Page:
How Celiac Disease May Affect Your Risk for Gallbladder Disease

Woman doubled over in stomach pain on bed

nensuria / Getty Images

It's not unusual for people with celiac disease to report having problems with their gallbladders. As it turns out, the link between celiac and gallbladder issues may not be just an anecdotal one: several studies have linked celiac disease and certain types of gallbladder disease.

However, there's some debate over whether people with celiac actually are at higher risk for the most common type of gallbladder disease: gallstones. This common and painful digestive condition does affect many people who also have celiac disease, but there isn't much evidence indicating that people with celiac are at any higher risk for gallstones than people who don't have celiac disease.

Still, some researchers have hypothesized that the type of intestinal damage that occurs in those with celiac disease could lead to a so-called "sluggish gallbladder," which in turn could lead to the formation of a certain type of gallstones.

Read on for the details of how celiac disease potentially may affect your gallbladder, and for your risks of developing gallbladder disease.

How Your Gallbladder Assists in Digestion

Your gallbladder is a small, pear-shaped organ located just under your liver on your right-hand side, below your rib cage. It's basically a storage container: its purpose is to collect digestive enzymes called bile (or alternatively, gall—hence the name "gallbladder") from your liver and hold those enzymes until they're needed to help you digest food. Then, your gallbladder contracts and releases the stored enzymes into your small intestine, where the actual digestion occurs.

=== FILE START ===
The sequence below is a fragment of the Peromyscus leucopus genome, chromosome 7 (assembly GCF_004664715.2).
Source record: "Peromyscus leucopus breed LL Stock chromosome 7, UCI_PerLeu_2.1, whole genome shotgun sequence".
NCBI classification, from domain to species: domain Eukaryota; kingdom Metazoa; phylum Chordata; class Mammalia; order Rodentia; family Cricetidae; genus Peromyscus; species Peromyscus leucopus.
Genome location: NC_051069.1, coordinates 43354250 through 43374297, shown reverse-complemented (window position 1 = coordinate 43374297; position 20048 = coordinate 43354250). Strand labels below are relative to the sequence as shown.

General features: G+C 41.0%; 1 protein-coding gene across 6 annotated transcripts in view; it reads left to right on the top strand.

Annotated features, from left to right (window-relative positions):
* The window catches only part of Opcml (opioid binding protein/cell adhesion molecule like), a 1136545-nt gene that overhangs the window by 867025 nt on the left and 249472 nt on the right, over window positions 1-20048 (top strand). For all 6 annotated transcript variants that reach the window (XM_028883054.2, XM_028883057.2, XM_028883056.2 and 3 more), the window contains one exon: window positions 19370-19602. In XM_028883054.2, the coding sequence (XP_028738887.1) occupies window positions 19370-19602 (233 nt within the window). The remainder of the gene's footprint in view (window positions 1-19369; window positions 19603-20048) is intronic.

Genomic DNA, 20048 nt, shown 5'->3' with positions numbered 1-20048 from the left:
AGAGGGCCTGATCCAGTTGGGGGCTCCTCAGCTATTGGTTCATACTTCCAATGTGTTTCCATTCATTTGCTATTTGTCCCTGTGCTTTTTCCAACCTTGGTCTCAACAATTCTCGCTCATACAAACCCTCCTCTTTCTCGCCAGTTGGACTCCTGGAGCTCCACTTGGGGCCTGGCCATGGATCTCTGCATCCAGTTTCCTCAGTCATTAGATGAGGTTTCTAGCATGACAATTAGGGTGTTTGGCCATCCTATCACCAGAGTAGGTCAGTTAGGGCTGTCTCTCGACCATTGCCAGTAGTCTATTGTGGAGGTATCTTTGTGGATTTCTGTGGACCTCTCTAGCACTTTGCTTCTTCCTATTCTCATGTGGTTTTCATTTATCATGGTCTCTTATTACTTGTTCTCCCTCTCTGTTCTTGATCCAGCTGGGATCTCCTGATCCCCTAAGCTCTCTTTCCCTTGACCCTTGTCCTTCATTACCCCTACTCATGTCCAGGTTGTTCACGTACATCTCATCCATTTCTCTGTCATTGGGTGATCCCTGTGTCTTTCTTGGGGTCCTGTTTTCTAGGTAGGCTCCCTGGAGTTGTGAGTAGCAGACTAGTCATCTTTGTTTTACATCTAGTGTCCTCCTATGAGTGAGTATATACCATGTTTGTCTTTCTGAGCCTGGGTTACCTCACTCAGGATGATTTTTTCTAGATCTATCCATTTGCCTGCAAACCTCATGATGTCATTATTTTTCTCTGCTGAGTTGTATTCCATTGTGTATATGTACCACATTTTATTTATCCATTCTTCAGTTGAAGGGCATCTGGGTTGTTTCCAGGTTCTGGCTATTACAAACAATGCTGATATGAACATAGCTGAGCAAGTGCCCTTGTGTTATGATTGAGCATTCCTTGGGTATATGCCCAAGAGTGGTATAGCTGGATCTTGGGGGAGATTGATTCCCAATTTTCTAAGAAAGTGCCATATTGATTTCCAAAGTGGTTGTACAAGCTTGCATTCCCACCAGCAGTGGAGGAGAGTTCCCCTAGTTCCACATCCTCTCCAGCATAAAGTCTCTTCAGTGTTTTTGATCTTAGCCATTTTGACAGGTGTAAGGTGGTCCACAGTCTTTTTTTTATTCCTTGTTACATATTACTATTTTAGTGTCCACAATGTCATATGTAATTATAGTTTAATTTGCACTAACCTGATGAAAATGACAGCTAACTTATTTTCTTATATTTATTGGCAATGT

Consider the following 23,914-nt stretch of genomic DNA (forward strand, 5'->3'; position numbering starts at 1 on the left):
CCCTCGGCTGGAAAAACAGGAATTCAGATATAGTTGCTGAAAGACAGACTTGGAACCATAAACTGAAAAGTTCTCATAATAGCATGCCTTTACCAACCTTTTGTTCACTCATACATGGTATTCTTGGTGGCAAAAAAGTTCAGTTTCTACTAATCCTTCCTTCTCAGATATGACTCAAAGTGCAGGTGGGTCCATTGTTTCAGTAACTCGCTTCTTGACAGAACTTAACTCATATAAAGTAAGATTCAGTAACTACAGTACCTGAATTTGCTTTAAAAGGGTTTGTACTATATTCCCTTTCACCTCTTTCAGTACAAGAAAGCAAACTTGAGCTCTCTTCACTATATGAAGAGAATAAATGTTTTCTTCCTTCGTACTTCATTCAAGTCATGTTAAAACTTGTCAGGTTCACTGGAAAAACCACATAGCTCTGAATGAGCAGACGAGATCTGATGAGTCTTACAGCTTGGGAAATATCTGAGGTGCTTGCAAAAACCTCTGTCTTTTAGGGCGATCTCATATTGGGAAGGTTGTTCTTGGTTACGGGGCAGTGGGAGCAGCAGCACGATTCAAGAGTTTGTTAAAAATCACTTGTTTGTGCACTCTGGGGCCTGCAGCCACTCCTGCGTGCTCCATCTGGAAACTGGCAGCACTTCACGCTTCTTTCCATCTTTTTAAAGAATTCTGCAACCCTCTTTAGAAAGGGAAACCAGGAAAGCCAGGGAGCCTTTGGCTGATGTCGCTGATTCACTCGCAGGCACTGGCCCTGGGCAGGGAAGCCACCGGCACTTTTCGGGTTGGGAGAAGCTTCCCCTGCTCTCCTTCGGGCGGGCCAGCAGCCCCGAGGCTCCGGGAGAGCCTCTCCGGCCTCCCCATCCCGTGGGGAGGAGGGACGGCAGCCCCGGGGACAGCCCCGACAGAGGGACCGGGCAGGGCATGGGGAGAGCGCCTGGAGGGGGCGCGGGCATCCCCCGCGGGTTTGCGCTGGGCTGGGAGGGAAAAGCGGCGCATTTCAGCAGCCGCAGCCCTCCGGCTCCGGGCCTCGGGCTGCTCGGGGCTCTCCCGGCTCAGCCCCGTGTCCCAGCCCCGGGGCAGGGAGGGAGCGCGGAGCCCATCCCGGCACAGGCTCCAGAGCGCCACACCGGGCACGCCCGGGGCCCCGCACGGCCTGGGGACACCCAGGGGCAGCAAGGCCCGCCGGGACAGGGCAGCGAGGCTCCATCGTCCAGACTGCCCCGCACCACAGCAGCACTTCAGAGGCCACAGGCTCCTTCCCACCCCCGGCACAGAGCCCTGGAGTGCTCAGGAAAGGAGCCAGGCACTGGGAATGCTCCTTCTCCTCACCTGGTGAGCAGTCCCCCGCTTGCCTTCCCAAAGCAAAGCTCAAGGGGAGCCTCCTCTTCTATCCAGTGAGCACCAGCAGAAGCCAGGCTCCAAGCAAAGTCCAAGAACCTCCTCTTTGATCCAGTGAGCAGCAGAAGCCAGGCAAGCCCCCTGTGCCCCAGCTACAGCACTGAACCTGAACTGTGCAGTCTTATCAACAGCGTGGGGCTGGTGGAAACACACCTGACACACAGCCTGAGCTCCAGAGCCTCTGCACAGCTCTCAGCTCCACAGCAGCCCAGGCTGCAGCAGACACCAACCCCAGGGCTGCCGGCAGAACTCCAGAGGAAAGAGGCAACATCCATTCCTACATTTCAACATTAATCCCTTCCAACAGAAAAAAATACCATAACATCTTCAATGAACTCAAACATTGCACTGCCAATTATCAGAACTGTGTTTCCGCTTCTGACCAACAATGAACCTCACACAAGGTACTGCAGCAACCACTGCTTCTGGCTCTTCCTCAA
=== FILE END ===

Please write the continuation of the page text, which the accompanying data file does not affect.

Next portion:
When your gallbladder functions properly, you won't be aware of it doing its job. But, unfortunately, there are several ways your gallbladder can malfunction and cause problems.

Common Gallbladder Problems

The most common problem people experience with their gallbladder is the development of gallstones. In some people, small "stones" form in the bile, and those can cause significant pain and inflammation. It's not clear why this happens, but possible reasons include too much cholesterol in your bile or too much bilirubin (a yellow chemical produced by your body when it breaks down red blood cells) in your bile.

There are two different types of gallstones: cholesterol gallstones, which are the most common, and pigment gallstones, which are less common and develop when your bile contains too much bilirubin. You also may develop gallstones when your gallbladder doesn't empty properly.